Buyx isn't concerned that development has been faster than normal. "I don’t see any indications that safety standards have been ignored,” she says.
But what if the companies in question appear to be closer to their goal, such as when BioNTech and Pfizer issue their interim report after just 32 positive corona cases? "Interim analyses are not in themselves a problem from the perspective of research ethics,” she says. But even if those reports are encouraging, she says, the studies should still be brought to full conclusion.
From the patient’s point of view, she says, it is quite positive if there are early results. This forces the researchers to measure their vaccine candidates against other vaccines that are already available rather than against placebos.
"Hopefully, we will be able to choose the best one in the future,” says Buyx. "And if we’re lucky, there may be one with very high efficacy in the next round.”
How the federal government plans to vaccinate millions of people
It’s an overcast October day in Berlin, with cold air streaming into the office of the German Health Minister Jens Spahn. He has opened the windows wide - a bit of a draught surely can’t hurt this morning. The number of new infections is increasing daily in Germany, as is the pressure on politicians, and Spahn is the face of the crisis. At this point, he doesn’t have any reason to suspect that he will soon be infected with the virus himself. (Spahn tested positive for the new coronavirus last week after the interview.)
Since the beginning of the pandemic, Spahn has been plagued by the lack of influence he has in Germany's federal structure. In normal times, infection control policies are a matter for the states, and they’re also responsible for stockpiling vaccines for emergencies, at least as a rule. During the pandemic, the federal government has now taken over this responsibility. Given the magnitude of the crisis and the limited influence each state can exert on its own, Spahn has been haggling directly with pharmaceutical executives over prices, visiting production facilities and contemplating the right vaccination strategy.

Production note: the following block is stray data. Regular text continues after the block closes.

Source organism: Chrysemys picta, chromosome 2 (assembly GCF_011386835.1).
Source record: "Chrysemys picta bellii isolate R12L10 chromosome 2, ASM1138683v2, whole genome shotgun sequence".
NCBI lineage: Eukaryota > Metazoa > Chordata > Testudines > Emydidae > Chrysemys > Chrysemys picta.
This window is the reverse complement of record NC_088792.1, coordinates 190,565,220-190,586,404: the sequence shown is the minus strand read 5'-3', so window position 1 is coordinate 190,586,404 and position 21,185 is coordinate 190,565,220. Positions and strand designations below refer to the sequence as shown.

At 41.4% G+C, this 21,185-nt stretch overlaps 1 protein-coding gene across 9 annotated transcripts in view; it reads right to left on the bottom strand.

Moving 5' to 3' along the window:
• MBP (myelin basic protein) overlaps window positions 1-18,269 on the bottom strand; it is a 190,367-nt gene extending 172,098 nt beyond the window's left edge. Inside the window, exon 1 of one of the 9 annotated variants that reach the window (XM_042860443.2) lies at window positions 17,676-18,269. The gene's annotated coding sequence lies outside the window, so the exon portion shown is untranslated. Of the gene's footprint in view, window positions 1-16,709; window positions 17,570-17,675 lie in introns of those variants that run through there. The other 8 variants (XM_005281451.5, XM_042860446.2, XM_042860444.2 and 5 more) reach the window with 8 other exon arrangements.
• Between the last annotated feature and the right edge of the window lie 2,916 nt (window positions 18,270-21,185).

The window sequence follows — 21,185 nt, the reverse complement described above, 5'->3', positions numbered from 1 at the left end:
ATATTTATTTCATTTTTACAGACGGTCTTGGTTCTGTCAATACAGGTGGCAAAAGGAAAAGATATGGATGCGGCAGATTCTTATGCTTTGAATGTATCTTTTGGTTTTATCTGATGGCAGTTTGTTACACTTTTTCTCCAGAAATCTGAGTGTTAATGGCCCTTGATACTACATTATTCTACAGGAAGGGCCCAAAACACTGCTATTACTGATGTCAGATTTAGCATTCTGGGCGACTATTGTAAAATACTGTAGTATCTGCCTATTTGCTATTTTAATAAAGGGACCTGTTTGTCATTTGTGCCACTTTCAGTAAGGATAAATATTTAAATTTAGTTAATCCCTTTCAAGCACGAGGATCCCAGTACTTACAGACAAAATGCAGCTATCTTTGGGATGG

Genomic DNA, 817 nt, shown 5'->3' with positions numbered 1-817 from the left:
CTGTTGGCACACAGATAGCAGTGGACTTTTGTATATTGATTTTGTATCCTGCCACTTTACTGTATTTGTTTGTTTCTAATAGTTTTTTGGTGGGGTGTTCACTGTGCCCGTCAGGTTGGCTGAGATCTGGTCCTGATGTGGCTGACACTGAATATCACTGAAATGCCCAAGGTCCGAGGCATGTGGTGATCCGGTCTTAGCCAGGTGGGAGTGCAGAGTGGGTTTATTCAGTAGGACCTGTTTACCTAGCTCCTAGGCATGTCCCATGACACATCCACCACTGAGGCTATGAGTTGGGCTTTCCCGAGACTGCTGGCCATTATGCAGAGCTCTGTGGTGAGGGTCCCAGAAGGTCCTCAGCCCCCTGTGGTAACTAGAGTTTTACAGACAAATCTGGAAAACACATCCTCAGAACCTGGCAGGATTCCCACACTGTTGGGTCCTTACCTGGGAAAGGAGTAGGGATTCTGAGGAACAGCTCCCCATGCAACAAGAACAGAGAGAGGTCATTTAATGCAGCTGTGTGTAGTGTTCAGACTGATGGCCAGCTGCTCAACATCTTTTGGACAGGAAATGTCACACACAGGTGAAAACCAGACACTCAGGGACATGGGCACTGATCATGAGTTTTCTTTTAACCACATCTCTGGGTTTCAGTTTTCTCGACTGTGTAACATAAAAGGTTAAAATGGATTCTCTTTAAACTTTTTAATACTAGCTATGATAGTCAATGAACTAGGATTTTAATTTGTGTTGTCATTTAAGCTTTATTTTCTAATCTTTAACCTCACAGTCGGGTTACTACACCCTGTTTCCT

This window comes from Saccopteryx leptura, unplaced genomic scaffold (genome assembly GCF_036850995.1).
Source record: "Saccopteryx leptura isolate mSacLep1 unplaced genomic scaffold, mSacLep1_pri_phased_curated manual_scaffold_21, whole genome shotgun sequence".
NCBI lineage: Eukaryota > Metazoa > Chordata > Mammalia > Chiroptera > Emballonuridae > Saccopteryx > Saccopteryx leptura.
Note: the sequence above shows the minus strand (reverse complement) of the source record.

In his interview, Spahn says he expects a vaccine for the German population "early next year.” He says it might be January, February, March – or even later. He’s trying hard not raise expectations. "Of course, it would be best if a vaccine could prevent new infections. But it would also be beneficial if it made the progression of the disease milder.”
The ministry expects the rush for vaccination will be significant. As soon as a vaccine is approved, the idea is to carry out vaccinations in large centers if possible. Spahn fears that general practitioners might initially be overwhelmed by the logistics.
The states and public health departments have begun looking for suitable locations, like exhibition halls. But transport and logistics have to be organized first. It’s likely that the vaccine will be distributed to 60 to 100 central warehouses. Special cold storage and refrigerated trucks will be needed. The vaccine will also come in bulk packages of dozens of doses rather than in individual ampoules. Once opened, they will have to be used within a few hours.
There isn’t much time left to get all that organized.
Most importantly, the halls will need to have plenty of space, especially should vaccinations begin in below-zero winter temperatures. People would be informed about the details of the vaccination in groups of 20 to 30 and then vaccinated in separate groups. Afterward, those who have been vaccinated must be placed under observation for at least a half-hour. "You need space for all that – the village gymnasium won’t be big enough,” says Spahn. Security personnel will also be needed to guard the scarce vaccine supplies. "In the beginning, it will certainly be the case that we have to turn people away if they come without an appointment.”